A gentleman and a champion

They say that you always remember your first. Floyd Patterson, who passed away today, was the first heavyweight champion I remember. Although not a great champion, he was an excellent boxer who defeated pretty much all of the top heavyweights of his era (plus a great light heavyweight, the immortal Archie Moore) except Sonny Liston and Muhammad Ali.

Patterson was also a gentleman, polite to a fault. Watch his three classic fights with Ingemar Johansson on ESPN Classic. In addition to an incredibly determined fighter, you will see in his post-fight behavior and interviews after his two victories a true sportsman. After one interview, he asks Howard Cosell (the amiable Patterson calls him “Howie”) if it would be okay to cut the interview short so he can check on Johansson’s condition.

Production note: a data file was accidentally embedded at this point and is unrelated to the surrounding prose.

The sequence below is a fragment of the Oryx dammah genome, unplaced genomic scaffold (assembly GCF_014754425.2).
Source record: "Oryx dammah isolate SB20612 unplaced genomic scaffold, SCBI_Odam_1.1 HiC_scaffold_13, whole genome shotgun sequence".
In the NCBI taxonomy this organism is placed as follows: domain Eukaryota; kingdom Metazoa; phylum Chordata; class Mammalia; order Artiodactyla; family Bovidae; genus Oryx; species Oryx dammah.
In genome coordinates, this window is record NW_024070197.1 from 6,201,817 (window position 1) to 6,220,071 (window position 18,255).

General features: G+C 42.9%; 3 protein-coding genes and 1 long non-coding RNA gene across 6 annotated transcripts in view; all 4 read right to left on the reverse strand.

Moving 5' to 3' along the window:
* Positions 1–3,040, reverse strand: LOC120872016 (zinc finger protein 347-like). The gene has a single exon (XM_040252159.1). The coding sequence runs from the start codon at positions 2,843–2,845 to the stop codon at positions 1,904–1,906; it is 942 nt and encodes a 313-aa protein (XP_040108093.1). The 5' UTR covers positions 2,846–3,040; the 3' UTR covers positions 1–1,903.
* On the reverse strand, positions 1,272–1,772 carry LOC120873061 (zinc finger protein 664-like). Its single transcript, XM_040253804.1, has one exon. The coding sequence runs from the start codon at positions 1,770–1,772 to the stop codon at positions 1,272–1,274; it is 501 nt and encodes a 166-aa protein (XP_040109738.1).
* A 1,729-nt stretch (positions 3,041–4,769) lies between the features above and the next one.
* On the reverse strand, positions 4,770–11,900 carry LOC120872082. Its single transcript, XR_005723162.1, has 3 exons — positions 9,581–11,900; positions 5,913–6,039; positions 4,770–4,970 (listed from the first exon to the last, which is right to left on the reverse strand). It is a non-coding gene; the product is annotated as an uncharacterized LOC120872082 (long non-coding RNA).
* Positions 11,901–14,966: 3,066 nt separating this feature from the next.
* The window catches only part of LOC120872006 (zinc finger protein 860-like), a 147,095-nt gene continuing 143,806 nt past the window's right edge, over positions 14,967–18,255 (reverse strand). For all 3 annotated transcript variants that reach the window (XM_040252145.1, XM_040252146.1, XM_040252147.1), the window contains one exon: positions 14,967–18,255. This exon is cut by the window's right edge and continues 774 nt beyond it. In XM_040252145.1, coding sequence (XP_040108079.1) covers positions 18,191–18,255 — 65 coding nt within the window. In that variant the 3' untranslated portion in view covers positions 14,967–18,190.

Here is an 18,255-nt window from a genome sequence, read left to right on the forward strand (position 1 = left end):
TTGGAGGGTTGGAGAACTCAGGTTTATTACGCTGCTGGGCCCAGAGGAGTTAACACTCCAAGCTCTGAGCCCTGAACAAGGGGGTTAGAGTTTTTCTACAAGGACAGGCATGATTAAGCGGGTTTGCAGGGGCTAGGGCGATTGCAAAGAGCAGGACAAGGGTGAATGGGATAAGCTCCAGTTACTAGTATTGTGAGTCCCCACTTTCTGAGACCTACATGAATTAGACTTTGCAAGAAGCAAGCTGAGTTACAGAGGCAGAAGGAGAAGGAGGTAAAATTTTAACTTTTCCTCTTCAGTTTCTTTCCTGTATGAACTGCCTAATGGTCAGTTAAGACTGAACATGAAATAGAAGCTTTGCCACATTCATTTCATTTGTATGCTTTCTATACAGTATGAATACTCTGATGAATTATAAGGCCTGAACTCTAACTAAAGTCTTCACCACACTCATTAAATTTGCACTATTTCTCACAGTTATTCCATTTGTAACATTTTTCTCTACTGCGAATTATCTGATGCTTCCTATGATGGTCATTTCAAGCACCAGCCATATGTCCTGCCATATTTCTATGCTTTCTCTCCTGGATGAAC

Since Patterson’s time as champion, most heavyweight champions have been either surly, flamboyant or both, and the public seems to prefer it that way. Patterson was neither, and that’s the way I preferred it.

JOHN adds: Patterson was my first heavyweight champ too, but I didn’t appreciate him until long after the fact. A lot could be said about the impact of televised boxing in the 50s and 60s; I touched on it here, in connection with the welterweight title bout in which Emile Griffith killed Benny (the Kid) Paret, which was the subject of a recent movie. This is a topic we should return to when we have time.

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